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Okko's Inn

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  • Okko's Inn

    Widgets Magazine
    Okko's Inn, a disarmingly charming, instantly likable Japanese animated feature, is the sort of family-friendly movie rarely seen from a lot of western productions of this type nowadays. While most kiddie flicks I've seen these days tend to go for loud, noisy, in-your-face schtick and disgusting scatalogical humor for the heck of it, this one instead aims to be a more gentle, down-to-earth sort of tale. Whatever humor we get is thankfully brief and of the clean and clever kind. More importantly, it's a film with a lot of heart. It's only weakness may be that it may fall somewhat short of the standards often set by, say, Studio Ghibli, but director Kitaro Kosaka (himself, incidentally, a Ghibli veteran) still manages to make this a delight for kids and adults while emerging as a beautiful work in its own right.

    The main character of this tale is Oriko Seki (aka Okko), a 12-year-old girl who is tragically orphaned within the first five minutes when her parents' car crashes into a derailed truck while traveling home from a performance. Miraculously surviving this incident, Okko is subsequently sent to stay with her grandmother, who happens to be the proprietor of an inn in the countryside. The inn in question, which doubles as a hot springs house, goes by the name of Harunoya, with a philosophy that all are welcome.

    Naturally, it does take Okko some time to get settled into this new establishment. She is befriended by three ghosts -- two of which are children who passed away years ago: the spunky but friendly Uribo, and the sassy, mischievous Miyo -- and a pesky "demon" known as Suzuki. With encouragement from these three (invisible to all but the little girl), Okko aspires to be a "junior innkeeper". Predictably, she starts off on the clumsy side and makes some poor calls of judgment, but gradually gets better, learning lessons about selflessness and valuing life. Over the course of Okko's coming of age journey, we meet a variety of other characters, among them a sullen teenage boy, a friendly fortune teller called Glory Suriyo (who takes her on a memorable shopping trip), and a bratty rival junior innkeeper named Matsuki, who treats Okko contemptuously at every opportunity. Of course, at the major core of the story is Okko coming to terms with the fact that her mother and father are no longer with her.

    A lot of this movie's subject feels strikingly similar to Hiroyuki Okiura's A Letter To Momo, as well as numerous other animated tearjerkers such as My Neighbor Totoro, Coco, and Kubo and the Two Strings, but Okko's Inn manages to carve out its own niche thanks primarily to its plucky cast of characters. Okko is an easily relatable protagonist, and her similarly likable ghost buddies provide moments of gentle humor without treading into "annoying" territory. Only Matsuki comes across as downright unsympathetic -- at least for a good majority of the film -- until we find out that she, too, has troubles of her own. (As you might expect, the ending is a bit of a tearjerker, but not so much that it makes the movie downright depressing.)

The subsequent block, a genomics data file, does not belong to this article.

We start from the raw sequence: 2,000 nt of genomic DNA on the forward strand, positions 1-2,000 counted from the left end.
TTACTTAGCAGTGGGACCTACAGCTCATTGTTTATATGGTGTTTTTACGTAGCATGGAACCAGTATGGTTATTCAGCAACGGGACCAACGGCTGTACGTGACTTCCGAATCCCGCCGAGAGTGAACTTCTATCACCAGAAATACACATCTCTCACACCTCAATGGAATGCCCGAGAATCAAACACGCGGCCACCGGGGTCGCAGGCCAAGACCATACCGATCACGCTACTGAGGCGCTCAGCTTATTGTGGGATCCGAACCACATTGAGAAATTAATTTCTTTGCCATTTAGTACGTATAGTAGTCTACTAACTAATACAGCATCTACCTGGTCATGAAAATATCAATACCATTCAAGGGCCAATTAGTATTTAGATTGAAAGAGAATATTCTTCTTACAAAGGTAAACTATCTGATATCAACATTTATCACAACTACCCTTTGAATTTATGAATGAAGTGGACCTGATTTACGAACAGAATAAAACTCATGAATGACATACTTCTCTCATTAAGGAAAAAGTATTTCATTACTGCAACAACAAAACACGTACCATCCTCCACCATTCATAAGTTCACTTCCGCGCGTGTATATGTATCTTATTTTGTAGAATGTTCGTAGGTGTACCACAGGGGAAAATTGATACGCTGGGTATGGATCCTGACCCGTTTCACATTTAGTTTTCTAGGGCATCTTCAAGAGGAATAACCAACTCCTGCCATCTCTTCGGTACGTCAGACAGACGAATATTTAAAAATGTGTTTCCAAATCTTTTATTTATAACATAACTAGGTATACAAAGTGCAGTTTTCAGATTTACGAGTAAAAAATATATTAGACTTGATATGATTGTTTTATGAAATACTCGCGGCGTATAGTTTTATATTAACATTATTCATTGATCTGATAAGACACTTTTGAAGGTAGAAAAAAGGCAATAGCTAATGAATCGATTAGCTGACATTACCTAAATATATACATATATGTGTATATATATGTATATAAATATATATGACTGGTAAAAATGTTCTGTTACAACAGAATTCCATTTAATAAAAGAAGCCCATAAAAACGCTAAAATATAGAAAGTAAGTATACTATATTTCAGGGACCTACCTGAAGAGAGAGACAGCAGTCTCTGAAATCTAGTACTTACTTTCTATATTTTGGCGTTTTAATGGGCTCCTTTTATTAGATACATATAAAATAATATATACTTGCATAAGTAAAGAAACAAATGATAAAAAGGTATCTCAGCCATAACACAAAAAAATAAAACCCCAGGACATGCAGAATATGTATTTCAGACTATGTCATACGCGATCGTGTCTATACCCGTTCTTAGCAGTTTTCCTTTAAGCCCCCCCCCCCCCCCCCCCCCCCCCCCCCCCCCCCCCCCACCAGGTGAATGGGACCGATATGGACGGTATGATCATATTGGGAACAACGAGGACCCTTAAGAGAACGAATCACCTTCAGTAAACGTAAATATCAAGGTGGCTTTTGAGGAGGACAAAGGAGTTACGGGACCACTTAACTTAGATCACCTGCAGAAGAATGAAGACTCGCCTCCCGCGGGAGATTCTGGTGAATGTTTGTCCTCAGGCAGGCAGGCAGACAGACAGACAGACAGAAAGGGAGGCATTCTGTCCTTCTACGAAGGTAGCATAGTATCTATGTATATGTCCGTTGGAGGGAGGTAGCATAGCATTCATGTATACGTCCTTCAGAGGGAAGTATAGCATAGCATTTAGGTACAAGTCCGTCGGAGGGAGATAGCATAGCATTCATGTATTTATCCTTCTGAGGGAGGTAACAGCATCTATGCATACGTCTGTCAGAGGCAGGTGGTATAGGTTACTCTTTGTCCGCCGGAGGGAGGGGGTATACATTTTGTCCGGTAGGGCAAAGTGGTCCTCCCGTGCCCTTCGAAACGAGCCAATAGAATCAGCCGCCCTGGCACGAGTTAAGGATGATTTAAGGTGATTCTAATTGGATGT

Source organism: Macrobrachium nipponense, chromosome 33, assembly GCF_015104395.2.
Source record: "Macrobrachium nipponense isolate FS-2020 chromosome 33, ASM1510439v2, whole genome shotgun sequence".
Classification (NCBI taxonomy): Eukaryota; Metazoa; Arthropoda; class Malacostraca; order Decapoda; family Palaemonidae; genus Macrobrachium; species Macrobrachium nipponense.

In lesser hands, this tale could potentially tread into draggy territory. Thankfully, Kosaka keeps an energetic pace throughout all 96 minutes, making even the more quieter, slower moments flow without draining interest. That said, there are a couple of moments when the development of some moments feels a bit hasty, notably in the handling of Matsuki's character. Some additional scenes where we get to see her being nicer would have been welcomed, but that's honestly my only complaint.

    Despite being directed by a Ghibli veteran, Okko's Inn was animated at Madhouse Studios, whose output has ranged from gritty productions like Ninja Scroll and Perfect Blue, to somber, friendlier stuff such as The Girl Who Leapt Through Time. If you're not familiar with this studio, these works you may have been fortunate to see. Okko's Inn, naturally, being among the more softer offerings of this studio, has a predictably sunny, beautiful look to it. There is a digital sort of look to the animation, but it still offers the sort of warmth that hand-drawn craft is usually known for. On occasion there are uses of computer images, but thankfully they don't stand out in all the wrong ways.

    I went to see the dubbed version, provided by NYAV Post. It's yet another quality effort, with terrific performances by all involved. Madigan Kacmar does an outstanding job as Okko, providing the character with just the right amount of warmth, spunk, and heart. She has terrific chemistry with K.J. Aikens' somewhat smart-alecky but lovable Uribo as well as her other co-stars. Carly Williams' Matsuki is as snarky and prissy as you'd expect, while Tessa Frascogna's Miyo and Colleen O'Shaughnessy's Suzuki complete the trio of ghost companions for Okko. Glynis Eliis is also great as Okko's grandmother. NYAV Post has turned out excellent work lately, notably in the form of of big hitters such as A Silent Voice, Mirai, and even the flawed, forgettable Fireworks. It's gratifying to see them continue to live up to their standards here.

    There have been a lot of great contenders for emotionally resonant animated features from Japan lately. Okko's Inn may be among the lesser known of them, but it certainly deserves a following. If you ever decide to check out this charmer, I highly would recommend doing so.

    Both the film and the dub get my highest rating: ***** out of *****.
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